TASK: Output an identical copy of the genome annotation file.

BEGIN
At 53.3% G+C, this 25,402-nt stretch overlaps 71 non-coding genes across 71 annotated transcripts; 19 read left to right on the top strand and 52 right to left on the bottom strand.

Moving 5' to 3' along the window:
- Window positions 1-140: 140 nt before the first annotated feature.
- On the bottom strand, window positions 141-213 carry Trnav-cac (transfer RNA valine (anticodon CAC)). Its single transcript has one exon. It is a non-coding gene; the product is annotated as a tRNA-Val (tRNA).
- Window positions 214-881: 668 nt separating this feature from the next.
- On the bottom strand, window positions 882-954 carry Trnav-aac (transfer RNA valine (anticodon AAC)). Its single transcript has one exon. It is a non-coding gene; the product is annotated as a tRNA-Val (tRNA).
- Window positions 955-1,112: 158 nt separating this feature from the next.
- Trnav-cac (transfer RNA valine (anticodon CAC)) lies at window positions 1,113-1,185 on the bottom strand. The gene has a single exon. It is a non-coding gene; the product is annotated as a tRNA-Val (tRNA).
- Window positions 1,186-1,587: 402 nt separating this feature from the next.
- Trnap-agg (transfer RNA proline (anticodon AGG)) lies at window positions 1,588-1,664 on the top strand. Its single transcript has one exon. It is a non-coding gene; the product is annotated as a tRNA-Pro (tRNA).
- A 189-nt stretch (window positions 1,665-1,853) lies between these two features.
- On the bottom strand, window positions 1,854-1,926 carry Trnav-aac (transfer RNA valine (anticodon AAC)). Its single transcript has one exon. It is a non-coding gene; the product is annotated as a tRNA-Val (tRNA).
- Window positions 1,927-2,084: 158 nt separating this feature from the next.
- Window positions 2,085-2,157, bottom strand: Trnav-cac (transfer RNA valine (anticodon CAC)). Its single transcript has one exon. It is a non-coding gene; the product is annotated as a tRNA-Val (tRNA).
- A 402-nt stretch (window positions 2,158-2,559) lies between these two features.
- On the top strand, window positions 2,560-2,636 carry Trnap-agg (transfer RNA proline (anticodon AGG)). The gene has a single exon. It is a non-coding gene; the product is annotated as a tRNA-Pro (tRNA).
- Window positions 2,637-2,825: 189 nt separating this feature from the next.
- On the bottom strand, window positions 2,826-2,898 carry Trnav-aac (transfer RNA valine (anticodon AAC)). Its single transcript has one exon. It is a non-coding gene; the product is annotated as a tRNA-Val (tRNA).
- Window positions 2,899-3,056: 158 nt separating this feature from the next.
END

At 53.3% G+C, this 25,402-nt stretch overlaps 71 non-coding genes across 71 annotated transcripts; 19 read left to right on the top strand and 52 right to left on the bottom strand.

Moving 5' to 3' along the window:
- Window positions 1-140: 140 nt before the first annotated feature.
- On the bottom strand, window positions 141-213 carry Trnav-cac (transfer RNA valine (anticodon CAC)). Its single transcript has one exon. It is a non-coding gene; the product is annotated as a tRNA-Val (tRNA).
- Window positions 214-881: 668 nt separating this feature from the next.
- On the bottom strand, window positions 882-954 carry Trnav-aac (transfer RNA valine (anticodon AAC)). Its single transcript has one exon. It is a non-coding gene; the product is annotated as a tRNA-Val (tRNA).
- Window positions 955-1,112: 158 nt separating this feature from the next.
- Trnav-cac (transfer RNA valine (anticodon CAC)) lies at window positions 1,113-1,185 on the bottom strand. The gene has a single exon. It is a non-coding gene; the product is annotated as a tRNA-Val (tRNA).
- Window positions 1,186-1,587: 402 nt separating this feature from the next.
- Trnap-agg (transfer RNA proline (anticodon AGG)) lies at window positions 1,588-1,664 on the top strand. Its single transcript has one exon. It is a non-coding gene; the product is annotated as a tRNA-Pro (tRNA).
- A 189-nt stretch (window positions 1,665-1,853) lies between these two features.
- On the bottom strand, window positions 1,854-1,926 carry Trnav-aac (transfer RNA valine (anticodon AAC)). Its single transcript has one exon. It is a non-coding gene; the product is annotated as a tRNA-Val (tRNA).
- Window positions 1,927-2,084: 158 nt separating this feature from the next.
- Window positions 2,085-2,157, bottom strand: Trnav-cac (transfer RNA valine (anticodon CAC)). Its single transcript has one exon. It is a non-coding gene; the product is annotated as a tRNA-Val (tRNA).
- A 402-nt stretch (window positions 2,158-2,559) lies between these two features.
- On the top strand, window positions 2,560-2,636 carry Trnap-agg (transfer RNA proline (anticodon AGG)). The gene has a single exon. It is a non-coding gene; the product is annotated as a tRNA-Pro (tRNA).
- Window positions 2,637-2,825: 189 nt separating this feature from the next.
- On the bottom strand, window positions 2,826-2,898 carry Trnav-aac (transfer RNA valine (anticodon AAC)). Its single transcript has one exon. It is a non-coding gene; the product is annotated as a tRNA-Val (tRNA).
- Window positions 2,899-3,056: 158 nt separating this feature from the next.